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The typical List.map function in OCaml is pretty simple, it takes a function and a list, and applies the function to each items of the list recursively. I now need to convert List.map into a tail recursive function, how can this be done? What should the accumulator accumulate?

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  • 3
    This sounds like homework (to me). So maybe you should start by suggesting how you think it could work. Dec 9, 2014 at 19:10
  • This is in fact not homework, but some old exam I'm studying from. But I do have some ideas, such as pattern match the list, if it's empty then return the accumulator (standard thing to do for tail recursion), if it's in the form hd::tl then pass tl to the next function and append (f hd) to the accumulator
    – DennisKRQ
    Dec 9, 2014 at 19:30
  • This sounds great to me. If you do this, how do you handle the base case (when your input is empty). What does the accumulator look like at that point? Dec 9, 2014 at 19:34

2 Answers 2

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Arguably the simplest approach is to implement map in terms of an tail-recursive auxiliary function map_aux that traverses the list while accumulating an already mapped prefix:

let map f l =
  let rec map_aux acc = function
    | [] -> acc
    | x :: xs -> map_aux (acc @ [f x]) xs
  in
  map_aux [] l

However, as the list-catenation operator @ takes time linear in the length of its first argument, this yields a quadratic-time traversal. Moreover, list catenation is itself not tail-recursive.

Hence, we want to avoid the use of @. This solution does not use list catenation, but accumulates by prepending newly mapped arguments to the accumulator:

let map f l =
  let rec map_aux acc = function
    | [] -> List.rev acc
    | x :: xs -> map_aux (f x :: acc) xs
  in
  map_aux [] l

To restore the mapped elements in their right order, we then simply have to reverse the accumulator in the case for the empty list. Note that List.rev is tail-recursive.

This approach, finally, avoids both recursive list-catenation and list reversal by accumulating a so-called difference list:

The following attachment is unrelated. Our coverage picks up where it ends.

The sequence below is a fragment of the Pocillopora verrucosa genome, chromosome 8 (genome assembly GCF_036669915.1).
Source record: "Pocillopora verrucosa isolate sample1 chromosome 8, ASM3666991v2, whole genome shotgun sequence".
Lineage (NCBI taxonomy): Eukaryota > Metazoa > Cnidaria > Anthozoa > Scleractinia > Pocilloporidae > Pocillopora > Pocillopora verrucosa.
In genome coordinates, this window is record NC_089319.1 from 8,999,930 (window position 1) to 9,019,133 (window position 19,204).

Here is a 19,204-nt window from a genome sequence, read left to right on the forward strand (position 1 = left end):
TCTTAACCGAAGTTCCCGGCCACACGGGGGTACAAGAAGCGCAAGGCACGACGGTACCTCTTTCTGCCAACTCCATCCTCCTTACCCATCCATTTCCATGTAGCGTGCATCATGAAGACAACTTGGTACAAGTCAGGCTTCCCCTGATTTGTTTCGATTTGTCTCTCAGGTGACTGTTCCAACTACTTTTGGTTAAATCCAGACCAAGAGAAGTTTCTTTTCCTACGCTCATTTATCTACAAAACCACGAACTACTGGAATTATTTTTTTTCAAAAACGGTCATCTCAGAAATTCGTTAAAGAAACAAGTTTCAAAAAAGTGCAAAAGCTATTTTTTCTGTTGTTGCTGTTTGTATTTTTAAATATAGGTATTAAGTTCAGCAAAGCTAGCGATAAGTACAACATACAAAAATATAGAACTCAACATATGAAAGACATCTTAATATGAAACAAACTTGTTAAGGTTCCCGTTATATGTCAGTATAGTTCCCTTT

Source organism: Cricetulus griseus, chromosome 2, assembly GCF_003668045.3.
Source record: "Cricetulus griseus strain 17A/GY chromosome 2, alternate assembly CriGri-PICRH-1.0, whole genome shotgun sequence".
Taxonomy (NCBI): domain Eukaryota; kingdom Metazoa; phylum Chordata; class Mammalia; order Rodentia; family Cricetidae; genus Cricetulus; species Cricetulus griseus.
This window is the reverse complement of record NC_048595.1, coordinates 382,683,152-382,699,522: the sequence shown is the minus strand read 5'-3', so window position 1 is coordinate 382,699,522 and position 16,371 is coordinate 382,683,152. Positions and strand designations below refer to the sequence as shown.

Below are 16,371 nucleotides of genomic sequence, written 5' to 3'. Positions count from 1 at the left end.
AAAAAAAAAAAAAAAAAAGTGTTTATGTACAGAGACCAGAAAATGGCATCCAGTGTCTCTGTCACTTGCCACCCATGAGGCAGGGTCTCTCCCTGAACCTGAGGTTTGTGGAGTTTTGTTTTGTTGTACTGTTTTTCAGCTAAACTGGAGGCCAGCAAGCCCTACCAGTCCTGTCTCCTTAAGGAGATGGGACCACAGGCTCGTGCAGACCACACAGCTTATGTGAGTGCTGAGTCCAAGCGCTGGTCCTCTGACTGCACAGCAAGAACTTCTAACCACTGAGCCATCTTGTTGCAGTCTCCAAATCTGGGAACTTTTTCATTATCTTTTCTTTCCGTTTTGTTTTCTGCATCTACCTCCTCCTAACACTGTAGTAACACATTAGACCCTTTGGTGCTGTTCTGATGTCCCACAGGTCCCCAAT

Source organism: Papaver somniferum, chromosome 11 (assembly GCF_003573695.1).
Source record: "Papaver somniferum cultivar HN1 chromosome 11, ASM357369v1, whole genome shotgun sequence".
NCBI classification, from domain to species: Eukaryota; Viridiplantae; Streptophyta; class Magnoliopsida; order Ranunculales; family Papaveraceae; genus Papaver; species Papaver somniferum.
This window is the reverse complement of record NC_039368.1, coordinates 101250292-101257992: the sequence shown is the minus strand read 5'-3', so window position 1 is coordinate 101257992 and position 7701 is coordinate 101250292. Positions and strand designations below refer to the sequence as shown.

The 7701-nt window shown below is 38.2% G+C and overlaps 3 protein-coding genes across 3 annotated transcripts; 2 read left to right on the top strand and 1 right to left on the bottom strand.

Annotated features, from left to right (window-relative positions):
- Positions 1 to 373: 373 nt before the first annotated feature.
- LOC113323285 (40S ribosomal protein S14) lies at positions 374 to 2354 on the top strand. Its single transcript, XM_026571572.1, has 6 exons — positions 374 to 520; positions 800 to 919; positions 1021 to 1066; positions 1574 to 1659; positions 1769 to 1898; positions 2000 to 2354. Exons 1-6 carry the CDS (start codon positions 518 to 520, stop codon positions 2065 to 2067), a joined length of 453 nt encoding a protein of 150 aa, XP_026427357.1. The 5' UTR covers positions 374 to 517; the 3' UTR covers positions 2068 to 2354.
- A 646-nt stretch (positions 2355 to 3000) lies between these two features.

let map f l =
  let rec map_aux acc = function
    | [] -> acc []
    | x :: xs -> map_aux (fun ys -> acc (f x :: ys)) xs
  in
  map_aux (fun ys -> ys) l

This idea is to have the accumulated prefix list be represented by a function acc that, when applied to an argument list ys, returns the prefix list prepended to ys. Hence, as an initial value of the accumulator we have fun ys -> ys, representing an empty prefix, and in the case for [] we simply apply acc to [] to obtain the mapped prefix.

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    How is the memory usage for the difference list method? Passing around those big closure-of-closure-of-closures sounds like a bit more trouble than just a list …
    – unhammer
    Dec 10, 2014 at 10:05
  • 5
    @unhammer: From what I have seen, the difference-list approach is typically less efficient than the list-reversal approach. Indeed: due to excessive closure creation. Dec 10, 2014 at 11:01
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    Isn't that "different list" continuation passing style?
    – J D
    Jun 13, 2016 at 18:56
  • 2
    Two years later: yes, @JonHarrop, it is. Jan 4, 2019 at 14:55
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(I'll take your word that this isn't homework.)

The answer is one of the classic patterns in functional programming, the cons/reverse idiom. First you cons up your list in reverse order, which is easy to do in a tail recursive way. At the end, you reverse the list. Reversing is also a tail-recursive operation, so that doesn't pose a problem for stack safety.

The downside is extra allocation and somewhat more clumsy code.

let map f list =
  let rec loop acc = function
    | [] -> List.rev acc
    | x::xs -> loop (f x::acc) xs in
  loop [] list

A good exercise is to (re)implement a bunch of the 'standard' list functions (append, rev_append, fold_left, fold_right, filter, forall, etc), using this style to make them tail-recursive where necessary.

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    I find the question extremely interesting and the answers valuable and instructive. As such, it's all valuable in and of itself regardless of any external circumstances. Or, in other words, who cares whether it's homework or not?!
    – Tom
    Dec 26, 2018 at 1:24

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